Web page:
NEW YORK — When Emily Russell's two young sons wake up on Christmas morning, they'll find that Santa left them a note instead of the videogames they requested.
"Hey, I couldn't get by your house last night," Russell, a single mother from Kernersville, N.C., plans to write to her sons and sign Santa's name. "Your mom is going to take you to the store when she can."
Some people have always postponed Christmas celebrations because their jobs don't pause for the holiday. But in the weak economy, folks are delaying Christmas for another reason: money.
Deloitte's annual holiday survey for the first time asked shoppers whether they planned to wait until January to do the bulk of their shopping for Christmas. Six percent of the more than 5,000 respondents said they did.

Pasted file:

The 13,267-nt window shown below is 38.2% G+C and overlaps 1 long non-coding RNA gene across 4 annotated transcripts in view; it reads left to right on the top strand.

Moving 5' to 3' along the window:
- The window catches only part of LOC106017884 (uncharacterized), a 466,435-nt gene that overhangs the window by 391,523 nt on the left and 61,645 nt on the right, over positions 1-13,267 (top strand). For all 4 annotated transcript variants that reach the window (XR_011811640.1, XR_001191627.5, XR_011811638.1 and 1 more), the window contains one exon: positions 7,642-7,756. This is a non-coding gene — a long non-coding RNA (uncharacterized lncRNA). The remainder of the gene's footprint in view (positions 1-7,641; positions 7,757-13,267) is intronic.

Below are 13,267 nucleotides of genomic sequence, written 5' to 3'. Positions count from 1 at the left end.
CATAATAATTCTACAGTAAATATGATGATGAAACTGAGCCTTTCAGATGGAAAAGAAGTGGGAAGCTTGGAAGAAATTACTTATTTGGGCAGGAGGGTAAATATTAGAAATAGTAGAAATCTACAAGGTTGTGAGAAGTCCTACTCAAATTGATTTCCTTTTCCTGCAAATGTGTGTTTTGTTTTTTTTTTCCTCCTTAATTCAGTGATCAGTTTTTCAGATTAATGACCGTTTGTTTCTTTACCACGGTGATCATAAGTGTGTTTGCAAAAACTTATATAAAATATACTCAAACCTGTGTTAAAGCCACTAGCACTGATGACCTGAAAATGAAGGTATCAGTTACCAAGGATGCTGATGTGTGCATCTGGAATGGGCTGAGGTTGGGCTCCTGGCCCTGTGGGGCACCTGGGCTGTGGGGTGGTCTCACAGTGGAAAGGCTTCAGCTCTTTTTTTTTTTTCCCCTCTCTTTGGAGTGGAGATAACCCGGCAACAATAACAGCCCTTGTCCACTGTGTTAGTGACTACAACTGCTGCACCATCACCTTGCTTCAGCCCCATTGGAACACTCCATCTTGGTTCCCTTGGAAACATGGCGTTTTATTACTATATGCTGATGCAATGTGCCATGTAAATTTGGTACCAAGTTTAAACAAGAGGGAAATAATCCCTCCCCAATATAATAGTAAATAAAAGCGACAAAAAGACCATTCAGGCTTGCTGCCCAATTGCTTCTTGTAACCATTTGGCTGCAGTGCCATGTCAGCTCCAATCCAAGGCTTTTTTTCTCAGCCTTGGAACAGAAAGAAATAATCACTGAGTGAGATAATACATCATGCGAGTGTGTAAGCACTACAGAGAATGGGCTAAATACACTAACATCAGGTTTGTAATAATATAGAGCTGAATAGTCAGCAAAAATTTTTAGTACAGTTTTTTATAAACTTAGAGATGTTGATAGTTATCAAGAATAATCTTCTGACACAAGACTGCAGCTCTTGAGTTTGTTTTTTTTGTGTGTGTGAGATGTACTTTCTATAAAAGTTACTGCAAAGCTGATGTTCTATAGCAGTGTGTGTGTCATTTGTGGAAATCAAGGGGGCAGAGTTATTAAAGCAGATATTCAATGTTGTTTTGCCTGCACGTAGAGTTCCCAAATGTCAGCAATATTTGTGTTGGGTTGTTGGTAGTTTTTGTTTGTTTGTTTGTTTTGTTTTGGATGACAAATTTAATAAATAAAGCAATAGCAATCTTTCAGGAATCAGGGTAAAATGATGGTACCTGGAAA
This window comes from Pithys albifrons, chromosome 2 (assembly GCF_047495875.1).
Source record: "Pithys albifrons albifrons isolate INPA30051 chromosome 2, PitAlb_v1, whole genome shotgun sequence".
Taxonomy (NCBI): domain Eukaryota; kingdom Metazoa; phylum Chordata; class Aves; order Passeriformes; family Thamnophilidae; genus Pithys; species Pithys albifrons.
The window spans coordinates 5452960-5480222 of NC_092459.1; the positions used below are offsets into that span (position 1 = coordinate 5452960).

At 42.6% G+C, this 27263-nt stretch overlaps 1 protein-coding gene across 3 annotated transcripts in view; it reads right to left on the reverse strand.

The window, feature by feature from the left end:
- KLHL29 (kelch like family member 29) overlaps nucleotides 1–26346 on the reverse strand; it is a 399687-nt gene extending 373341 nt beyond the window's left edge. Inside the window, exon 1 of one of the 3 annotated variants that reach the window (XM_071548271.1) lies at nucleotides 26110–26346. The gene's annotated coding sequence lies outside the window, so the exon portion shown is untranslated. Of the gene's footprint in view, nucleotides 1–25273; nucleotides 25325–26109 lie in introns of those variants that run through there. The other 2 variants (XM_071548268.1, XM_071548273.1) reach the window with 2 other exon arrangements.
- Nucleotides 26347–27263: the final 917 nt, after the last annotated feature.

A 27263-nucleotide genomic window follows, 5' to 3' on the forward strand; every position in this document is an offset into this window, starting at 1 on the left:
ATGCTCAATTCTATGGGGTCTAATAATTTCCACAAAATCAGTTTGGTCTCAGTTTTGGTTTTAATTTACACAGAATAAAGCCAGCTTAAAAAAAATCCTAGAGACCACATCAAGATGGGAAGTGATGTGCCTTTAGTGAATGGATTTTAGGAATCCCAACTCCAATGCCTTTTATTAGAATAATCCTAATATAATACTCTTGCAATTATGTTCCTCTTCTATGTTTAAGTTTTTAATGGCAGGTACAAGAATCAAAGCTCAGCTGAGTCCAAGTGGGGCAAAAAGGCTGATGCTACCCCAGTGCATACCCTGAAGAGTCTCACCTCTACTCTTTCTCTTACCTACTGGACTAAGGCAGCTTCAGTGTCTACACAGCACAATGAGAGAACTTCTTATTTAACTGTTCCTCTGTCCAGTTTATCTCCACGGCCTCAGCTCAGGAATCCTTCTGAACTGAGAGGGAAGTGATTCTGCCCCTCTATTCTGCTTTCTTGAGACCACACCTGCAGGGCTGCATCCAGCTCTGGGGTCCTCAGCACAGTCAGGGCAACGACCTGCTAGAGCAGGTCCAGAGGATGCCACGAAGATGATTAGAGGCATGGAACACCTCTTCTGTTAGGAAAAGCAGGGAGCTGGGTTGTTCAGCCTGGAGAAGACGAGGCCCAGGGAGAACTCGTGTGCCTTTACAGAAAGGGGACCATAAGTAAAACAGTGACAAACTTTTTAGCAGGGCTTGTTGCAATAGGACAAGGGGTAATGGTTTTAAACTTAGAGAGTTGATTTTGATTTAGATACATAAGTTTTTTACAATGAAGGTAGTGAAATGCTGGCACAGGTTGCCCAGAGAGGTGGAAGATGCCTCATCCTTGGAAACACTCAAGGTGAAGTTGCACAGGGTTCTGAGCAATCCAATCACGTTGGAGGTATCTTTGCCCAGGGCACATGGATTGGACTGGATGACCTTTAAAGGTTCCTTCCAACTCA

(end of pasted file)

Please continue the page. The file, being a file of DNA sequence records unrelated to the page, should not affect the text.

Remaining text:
The strategy can pay off. After Christmas, retailers offer discounts of up to 75 percent on a wider variety of items than they do in the weeks leading up to the holiday.
It's something cost-conscious shoppers have gotten hip to. Retail sales during the seven days after Christmas rose year-over-year in three of the past five years, according to research firm ShopperTrak. And last year, year-over-year online spending grew by 22 percent on Dec. 26 and 56 percent on Dec. 27, according to computer giant IBM's retail consulting arm.
Read more in Wednesday's editions of The Post and Courier.
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